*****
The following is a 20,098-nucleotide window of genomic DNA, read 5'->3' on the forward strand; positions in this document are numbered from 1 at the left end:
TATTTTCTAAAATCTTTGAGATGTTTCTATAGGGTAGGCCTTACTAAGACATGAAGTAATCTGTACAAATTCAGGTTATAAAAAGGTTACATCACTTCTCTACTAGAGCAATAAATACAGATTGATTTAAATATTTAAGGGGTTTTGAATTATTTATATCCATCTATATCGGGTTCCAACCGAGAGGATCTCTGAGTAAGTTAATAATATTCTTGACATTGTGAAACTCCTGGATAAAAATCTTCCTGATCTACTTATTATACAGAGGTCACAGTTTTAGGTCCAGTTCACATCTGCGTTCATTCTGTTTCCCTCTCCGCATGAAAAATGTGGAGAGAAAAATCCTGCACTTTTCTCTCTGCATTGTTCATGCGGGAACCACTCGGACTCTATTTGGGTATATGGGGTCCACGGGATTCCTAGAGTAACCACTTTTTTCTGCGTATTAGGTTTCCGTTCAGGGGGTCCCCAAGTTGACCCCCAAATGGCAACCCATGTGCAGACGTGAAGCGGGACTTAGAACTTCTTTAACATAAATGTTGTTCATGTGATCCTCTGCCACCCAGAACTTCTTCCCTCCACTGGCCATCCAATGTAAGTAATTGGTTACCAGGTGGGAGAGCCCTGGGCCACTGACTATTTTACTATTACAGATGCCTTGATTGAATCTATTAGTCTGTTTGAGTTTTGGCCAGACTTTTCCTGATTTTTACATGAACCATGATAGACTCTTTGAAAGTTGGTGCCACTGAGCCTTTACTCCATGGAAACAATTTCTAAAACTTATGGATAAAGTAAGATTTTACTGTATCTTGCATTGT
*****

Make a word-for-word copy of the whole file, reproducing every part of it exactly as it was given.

The following is a 20,098-nucleotide window of genomic DNA, read 5'->3' on the forward strand; positions in this document are numbered from 1 at the left end:
TATTTTCTAAAATCTTTGAGATGTTTCTATAGGGTAGGCCTTACTAAGACATGAAGTAATCTGTACAAATTCAGGTTATAAAAAGGTTACATCACTTCTCTACTAGAGCAATAAATACAGATTGATTTAAATATTTAAGGGGTTTTGAATTATTTATATCCATCTATATCGGGTTCCAACCGAGAGGATCTCTGAGTAAGTTAATAATATTCTTGACATTGTGAAACTCCTGGATAAAAATCTTCCTGATCTACTTATTATACAGAGGTCACAGTTTTAGGTCCAGTTCACATCTGCGTTCATTCTGTTTCCCTCTCCGCATGAAAAATGTGGAGAGAAAAATCCTGCACTTTTCTCTCTGCATTGTTCATGCGGGAACCACTCGGACTCTATTTGGGTATATGGGGTCCACGGGATTCCTAGAGTAACCACTTTTTTCTGCGTATTAGGTTTCCGTTCAGGGGGTCCCCAAGTTGACCCCCAAATGGCAACCCATGTGCAGACGTGAAGCGGGACTTAGAACTTCTTTAACATAAATGTTGTTCATGTGATCCTCTGCCACCCAGAACTTCTTCCCTCCACTGGCCATCCAATGTAAGTAATTGGTTACCAGGTGGGAGAGCCCTGGGCCACTGACTATTTTACTATTACAGATGCCTTGATTGAATCTATTAGTCTGTTTGAGTTTTGGCCAGACTTTTCCTGATTTTTACATGAACCATGATAGACTCTTTGAAAGTTGGTGCCACTGAGCCTTTACTCCATGGAAACAATTTCTAAAACTTATGGATAAAGTAAGATTTTACTGTATCTTGCATTGT